Another trap is to focus too intently on retaining senior executives and those in business-critical roles. “There are people at layers two, three or four of an organisation who play a significant role in shaping and maintaining the culture,” says Lawrence. “They could also provide strong support for the integration process. You need to make sure they’re on your radar and do your best to keep them on your side.”
A convincing story
There are many examples of a cross-industry acquisition bringing real value to a business. However, shareholders are sure to pounce on the risks. “You must be able to communicate your rationale to all of your stakeholders, including the potential for enhanced shareholder returns,” says Silverwood. “That can take more work and thought when you’re hoping to acquire a company outside your experience and industry knowledge.”
Stiles adds that it’s the board’s role to make sure all of the strategic thinking is in place before embarking on an acquisition strategy. “Management should be able to articulate the acquisition criteria, understand the funding options and set their valuation expectations well before they start looking at particular targets and considering how they might fit into their own organisational structure,” she says. “M&A activity is notoriously distracting, so directors should also make sure that the management team won’t be pulled away from the core business by lack of resources.”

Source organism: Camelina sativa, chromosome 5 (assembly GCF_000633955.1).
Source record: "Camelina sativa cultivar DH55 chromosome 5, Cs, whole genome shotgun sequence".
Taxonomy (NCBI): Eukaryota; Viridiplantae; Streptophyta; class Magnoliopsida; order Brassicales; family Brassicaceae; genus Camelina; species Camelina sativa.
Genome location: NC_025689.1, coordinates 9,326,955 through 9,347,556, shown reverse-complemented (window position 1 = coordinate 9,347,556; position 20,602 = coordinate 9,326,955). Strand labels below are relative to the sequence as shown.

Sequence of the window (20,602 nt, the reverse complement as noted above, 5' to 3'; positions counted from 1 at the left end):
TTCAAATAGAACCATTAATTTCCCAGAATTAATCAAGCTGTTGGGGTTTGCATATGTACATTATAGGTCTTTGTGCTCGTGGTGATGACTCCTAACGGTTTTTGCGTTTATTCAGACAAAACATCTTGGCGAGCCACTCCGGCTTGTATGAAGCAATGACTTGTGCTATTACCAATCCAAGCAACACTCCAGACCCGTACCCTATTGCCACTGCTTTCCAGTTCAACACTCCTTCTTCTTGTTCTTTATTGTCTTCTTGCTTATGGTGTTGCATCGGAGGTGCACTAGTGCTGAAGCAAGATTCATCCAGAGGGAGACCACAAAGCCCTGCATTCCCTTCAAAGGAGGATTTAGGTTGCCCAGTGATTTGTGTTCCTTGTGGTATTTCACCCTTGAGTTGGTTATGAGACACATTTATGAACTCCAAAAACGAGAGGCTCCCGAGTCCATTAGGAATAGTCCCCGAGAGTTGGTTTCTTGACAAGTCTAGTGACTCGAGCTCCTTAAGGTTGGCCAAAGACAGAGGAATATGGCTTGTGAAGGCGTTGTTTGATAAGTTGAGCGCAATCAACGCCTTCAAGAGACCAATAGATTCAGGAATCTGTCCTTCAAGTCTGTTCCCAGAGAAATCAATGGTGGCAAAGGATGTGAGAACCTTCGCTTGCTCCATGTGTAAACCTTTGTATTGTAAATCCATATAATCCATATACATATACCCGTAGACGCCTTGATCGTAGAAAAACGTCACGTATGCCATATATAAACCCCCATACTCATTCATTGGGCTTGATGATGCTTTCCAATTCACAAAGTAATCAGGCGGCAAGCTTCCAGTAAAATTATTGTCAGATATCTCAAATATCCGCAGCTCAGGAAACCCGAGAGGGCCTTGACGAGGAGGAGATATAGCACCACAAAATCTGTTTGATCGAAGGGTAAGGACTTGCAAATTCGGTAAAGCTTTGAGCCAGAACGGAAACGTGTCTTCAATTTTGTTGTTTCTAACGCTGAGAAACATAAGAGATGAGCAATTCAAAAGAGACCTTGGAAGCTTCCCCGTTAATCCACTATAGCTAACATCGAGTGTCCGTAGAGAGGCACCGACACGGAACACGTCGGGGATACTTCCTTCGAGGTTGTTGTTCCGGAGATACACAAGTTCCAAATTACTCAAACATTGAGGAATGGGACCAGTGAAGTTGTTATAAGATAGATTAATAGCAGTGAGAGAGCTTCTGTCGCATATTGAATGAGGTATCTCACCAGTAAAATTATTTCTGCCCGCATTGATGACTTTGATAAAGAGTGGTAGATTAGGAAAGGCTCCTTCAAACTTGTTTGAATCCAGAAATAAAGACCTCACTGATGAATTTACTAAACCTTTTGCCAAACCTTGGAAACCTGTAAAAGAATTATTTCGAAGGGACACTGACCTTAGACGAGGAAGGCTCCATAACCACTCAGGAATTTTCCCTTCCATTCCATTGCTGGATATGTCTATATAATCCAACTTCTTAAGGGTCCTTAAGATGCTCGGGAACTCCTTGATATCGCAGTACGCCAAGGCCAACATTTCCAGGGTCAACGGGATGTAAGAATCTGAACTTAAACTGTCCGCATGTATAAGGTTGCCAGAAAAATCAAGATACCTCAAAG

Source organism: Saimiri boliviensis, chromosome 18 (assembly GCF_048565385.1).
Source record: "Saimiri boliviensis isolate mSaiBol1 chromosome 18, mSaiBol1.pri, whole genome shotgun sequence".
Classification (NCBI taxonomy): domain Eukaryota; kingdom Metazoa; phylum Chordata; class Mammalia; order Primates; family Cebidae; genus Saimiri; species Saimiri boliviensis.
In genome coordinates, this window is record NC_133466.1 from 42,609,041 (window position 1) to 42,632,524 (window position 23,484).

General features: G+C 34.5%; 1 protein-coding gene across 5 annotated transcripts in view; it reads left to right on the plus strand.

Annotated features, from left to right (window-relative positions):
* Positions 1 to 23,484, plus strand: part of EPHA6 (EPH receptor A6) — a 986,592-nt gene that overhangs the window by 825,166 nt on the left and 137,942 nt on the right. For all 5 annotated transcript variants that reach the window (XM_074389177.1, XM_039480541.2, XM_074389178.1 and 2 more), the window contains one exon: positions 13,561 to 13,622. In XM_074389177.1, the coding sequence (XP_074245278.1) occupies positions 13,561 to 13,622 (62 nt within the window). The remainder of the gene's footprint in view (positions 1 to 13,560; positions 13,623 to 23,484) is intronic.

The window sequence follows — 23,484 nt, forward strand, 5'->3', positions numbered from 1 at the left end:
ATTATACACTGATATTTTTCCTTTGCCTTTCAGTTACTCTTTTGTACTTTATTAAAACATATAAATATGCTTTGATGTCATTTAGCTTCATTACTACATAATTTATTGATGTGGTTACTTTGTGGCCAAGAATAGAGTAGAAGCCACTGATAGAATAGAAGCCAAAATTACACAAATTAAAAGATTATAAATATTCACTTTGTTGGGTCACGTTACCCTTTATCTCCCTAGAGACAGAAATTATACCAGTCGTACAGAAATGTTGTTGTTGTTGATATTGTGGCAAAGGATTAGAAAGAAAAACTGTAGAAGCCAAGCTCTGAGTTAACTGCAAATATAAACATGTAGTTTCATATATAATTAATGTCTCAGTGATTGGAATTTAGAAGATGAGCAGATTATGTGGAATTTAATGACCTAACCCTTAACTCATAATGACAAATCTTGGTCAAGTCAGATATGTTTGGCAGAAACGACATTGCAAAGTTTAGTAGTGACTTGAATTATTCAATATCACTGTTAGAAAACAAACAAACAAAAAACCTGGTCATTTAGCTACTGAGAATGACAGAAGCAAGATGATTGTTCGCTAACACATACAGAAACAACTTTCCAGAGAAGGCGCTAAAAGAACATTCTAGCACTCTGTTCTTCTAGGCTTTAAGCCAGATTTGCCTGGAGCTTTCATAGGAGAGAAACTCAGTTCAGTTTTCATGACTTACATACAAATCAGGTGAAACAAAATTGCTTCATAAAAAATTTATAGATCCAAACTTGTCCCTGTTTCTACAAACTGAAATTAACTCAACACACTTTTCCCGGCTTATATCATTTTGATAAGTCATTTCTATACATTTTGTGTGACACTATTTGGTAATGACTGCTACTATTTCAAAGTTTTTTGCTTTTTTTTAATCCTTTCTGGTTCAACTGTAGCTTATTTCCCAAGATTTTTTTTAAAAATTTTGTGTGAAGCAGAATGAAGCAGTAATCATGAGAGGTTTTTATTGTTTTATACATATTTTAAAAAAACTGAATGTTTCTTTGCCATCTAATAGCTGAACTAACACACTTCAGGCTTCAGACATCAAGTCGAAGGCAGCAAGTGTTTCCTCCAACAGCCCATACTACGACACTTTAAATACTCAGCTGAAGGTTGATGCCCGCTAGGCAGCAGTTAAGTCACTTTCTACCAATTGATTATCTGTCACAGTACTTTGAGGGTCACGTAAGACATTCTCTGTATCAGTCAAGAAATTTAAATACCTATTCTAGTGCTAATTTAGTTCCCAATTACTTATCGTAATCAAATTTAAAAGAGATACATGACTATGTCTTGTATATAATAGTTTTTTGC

In their book, The Ecosystem Economy: How to Lead in the New Age of Sectors Without Borders, Venkat Atluri and Miklós Dietz predict that one-third of global GDP will soon come from ecosystems — networks of organisations across different sectors. Dietz has described this shift as the single largest economic transformation in the history of the planet. “For 10,000 years, everything — the whole economy — was organised across traditional industry lines, and now it’s breaking up. It’s getting reorganised across customer needs,” he told McKinsey Global Publishing’s Charles Barthold.
A little hyperbolic, perhaps, but still worthy of directors’ consideration.
“Next time growth through acquisition is on the agenda, the board might want to challenge management to look beyond their own industry,” says Stiles. “Directors should consider whether they might find opportunities to achieve more for their customers, shareholders and other stakeholders if they looked further afield.”
This article first appeared under the headline ‘Takeover Targets’ in the June 2023 issue of Company Director magazine.